FA Cup fever gripped the city of Hull ahead of Liverpool’s Fifth Round visit to Boothferry Park in February 1989 – and then Tigers boss Eddie Gray was no different as he proudly shows off the ‘City Cup Special’ for the tie produced by the Hull Daily Mail.
At the time, Kenny Dalglish’s Reds were by far the best team in the country. A capacity crowd of over 20,000, as well as the TV cameras, were present; the magic of the FA Cup was weaving its spell yet again. After victories in two tricky away ties at Cardiff City and Bradford City, Hull City’s efforts in the famous cup competition were rewarded with the most attractive fifth-round tie possible.
Despite a bright start to the tie from Gray’s men, the class and composure of the Merseyside outfit was soon in evidence and the early loss of centre-back Gary Gillespie through injury did nothing to diminish Liverpool’s control on the game. That control was rewarded after 14 minutes when a superb cross from Peter Beardsley gave John Barnes the simplest of headers to open the scoring.
At this stage, Liverpool seemed to be cruising. Their crisp passing and tactical play suggested they were giving the Tigers a masterclass in how top-flight football should be played. The hosts players continued to battle, though, never giving up on what seemed like a lost cause. And That determination paid off 11 minutes before the break when Gary Ablett missed a Garreth Roberts cross allowing the ball to run through to Billy Whitehurst. ‘Big Billy’ may not have possessed the subtlety and sophistication of his opponents, but he knew where the back of the net was and he slotted the ball past Bruce Grobbelaar at the back post to level the scores.
To Liverpool, it appeared as a minor irritation rather than a major upset. It gave the Tigers heart though, and they grabbed the nation’s headlines in the dying seconds of the first half when Keith Edwards’ goal ensured the half-time score at Boothferry Park read: Hull City 2 Liverpool 1. Was a big cup shock on the cards?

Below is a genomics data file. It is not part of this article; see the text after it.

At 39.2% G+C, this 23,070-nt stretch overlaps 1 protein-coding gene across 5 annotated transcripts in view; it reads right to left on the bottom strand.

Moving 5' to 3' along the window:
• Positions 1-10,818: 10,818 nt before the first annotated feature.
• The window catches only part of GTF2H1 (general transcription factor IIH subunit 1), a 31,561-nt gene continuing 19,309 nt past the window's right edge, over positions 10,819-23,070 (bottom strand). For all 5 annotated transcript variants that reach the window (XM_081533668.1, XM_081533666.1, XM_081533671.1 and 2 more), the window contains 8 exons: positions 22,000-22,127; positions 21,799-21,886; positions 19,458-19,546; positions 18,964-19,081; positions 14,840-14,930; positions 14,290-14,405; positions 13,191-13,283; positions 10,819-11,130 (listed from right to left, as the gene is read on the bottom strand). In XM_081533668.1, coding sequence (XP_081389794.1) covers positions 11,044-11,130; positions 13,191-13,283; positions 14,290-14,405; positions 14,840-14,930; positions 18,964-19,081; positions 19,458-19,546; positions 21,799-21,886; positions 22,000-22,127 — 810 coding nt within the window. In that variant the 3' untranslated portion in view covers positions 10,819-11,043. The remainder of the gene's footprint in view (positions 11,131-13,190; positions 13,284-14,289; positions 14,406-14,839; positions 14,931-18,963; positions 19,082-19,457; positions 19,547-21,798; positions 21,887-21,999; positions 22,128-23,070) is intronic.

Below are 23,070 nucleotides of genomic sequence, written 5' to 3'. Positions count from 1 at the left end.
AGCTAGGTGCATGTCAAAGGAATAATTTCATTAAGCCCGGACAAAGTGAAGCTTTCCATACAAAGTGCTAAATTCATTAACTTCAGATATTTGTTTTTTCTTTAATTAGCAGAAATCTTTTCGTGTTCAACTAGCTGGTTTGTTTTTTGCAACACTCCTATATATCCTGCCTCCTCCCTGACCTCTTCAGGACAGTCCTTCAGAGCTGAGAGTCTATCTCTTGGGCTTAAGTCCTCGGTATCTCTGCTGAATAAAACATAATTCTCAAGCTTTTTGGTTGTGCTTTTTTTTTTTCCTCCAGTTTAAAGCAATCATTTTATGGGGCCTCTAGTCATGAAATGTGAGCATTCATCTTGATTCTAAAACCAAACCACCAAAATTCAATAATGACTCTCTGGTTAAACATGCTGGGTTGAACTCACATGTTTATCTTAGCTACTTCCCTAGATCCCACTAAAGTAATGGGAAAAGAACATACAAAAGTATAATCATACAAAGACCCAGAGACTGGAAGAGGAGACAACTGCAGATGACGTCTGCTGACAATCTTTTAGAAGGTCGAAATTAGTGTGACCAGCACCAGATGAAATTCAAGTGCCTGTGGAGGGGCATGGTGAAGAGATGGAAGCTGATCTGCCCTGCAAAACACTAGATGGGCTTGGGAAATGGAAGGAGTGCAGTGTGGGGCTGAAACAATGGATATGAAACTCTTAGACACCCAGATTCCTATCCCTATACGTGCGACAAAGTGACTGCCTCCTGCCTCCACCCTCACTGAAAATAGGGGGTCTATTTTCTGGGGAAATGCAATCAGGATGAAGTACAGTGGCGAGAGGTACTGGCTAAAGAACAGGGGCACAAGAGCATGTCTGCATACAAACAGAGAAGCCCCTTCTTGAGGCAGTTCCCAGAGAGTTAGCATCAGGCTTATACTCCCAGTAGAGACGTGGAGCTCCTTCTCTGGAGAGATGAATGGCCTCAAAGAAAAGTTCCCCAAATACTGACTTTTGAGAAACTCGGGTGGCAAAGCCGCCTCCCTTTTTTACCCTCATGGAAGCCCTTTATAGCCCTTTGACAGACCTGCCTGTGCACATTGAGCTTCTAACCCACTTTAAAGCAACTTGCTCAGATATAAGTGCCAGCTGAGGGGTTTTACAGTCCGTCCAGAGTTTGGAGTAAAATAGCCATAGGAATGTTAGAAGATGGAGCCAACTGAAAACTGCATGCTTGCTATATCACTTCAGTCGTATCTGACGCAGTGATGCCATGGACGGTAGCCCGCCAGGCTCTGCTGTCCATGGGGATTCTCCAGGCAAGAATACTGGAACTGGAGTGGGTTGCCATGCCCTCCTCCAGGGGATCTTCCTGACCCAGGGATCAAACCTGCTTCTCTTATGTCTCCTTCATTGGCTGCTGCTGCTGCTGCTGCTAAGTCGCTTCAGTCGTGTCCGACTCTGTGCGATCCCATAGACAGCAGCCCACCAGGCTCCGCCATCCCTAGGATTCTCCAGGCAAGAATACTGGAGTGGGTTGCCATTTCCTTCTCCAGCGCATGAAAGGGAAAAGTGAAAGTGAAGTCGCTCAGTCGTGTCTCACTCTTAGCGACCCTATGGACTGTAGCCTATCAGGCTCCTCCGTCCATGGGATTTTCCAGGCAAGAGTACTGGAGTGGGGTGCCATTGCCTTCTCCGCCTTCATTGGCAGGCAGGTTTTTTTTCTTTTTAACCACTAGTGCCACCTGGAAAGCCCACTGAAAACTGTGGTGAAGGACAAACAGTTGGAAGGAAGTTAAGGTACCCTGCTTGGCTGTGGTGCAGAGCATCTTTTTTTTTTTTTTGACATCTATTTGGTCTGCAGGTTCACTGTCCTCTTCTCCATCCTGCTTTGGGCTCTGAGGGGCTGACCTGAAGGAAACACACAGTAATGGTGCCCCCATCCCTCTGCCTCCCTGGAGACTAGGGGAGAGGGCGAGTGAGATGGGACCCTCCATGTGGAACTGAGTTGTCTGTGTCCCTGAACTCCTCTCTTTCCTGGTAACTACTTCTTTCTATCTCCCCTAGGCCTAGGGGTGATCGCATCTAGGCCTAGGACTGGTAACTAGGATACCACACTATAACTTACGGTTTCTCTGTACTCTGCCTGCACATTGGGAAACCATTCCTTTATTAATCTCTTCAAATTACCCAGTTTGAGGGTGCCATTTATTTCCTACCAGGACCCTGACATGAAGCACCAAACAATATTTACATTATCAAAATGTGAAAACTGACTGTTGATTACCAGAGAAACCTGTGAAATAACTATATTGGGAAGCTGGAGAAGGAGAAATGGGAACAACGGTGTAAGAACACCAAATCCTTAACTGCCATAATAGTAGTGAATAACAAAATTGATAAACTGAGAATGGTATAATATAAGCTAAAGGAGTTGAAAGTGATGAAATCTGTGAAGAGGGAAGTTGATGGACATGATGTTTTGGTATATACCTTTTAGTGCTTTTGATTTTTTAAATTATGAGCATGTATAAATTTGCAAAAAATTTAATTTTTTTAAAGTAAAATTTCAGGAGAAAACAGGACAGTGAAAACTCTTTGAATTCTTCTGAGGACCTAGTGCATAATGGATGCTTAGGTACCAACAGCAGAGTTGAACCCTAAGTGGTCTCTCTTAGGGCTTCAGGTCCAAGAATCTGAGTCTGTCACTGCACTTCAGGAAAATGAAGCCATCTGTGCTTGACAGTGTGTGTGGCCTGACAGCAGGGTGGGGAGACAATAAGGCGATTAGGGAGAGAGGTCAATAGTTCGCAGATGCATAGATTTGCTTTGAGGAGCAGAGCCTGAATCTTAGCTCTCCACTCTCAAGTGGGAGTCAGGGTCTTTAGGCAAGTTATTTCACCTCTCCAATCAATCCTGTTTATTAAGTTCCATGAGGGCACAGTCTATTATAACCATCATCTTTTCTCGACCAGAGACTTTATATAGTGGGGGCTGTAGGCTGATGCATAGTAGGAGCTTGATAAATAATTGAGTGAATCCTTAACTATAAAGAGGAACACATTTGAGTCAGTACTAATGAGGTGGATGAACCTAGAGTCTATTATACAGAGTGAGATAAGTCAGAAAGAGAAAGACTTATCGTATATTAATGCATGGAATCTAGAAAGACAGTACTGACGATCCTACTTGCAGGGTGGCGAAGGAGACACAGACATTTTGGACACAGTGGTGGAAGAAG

Boothferry Park was understandably rocking as the players returned to the dressing room for the half time break, but the interval also gave the visitors the chance to regroup and recover from the shock of going behind. It also allowed the Tigers to ponder on the enormity of what they had achieved in the first 45 minutes and what they could potentially achieve in the second. However, the prospect seemed to overcome them.
The visitors rose to the challenge after the break and were back on level terms within seven minutes of the restart through John Aldridge’s header. And two minutes later, the same player put the Reds in front with a classic goal-poacher’s effort. Normal service had been resumed.
The remainder of the tie was played out with only the occasional minor skirmish in the Liverpool box as Whitehurst and Edwards, along with their team-mates, tried gallantly to repeat their efforts of the first half but, unfortunately, it wasn’t to be as Liverpool held on to secure a 3-2 win and book their place in the last eight of the competition.
There was no major cup shock at Boothferry Park that day, but the game will always be remembered by those Tigers’ fans who were in attendance over 31 years ago – and both Whitehurst and Edwards will never forget the goals they scored against the mighty Reds.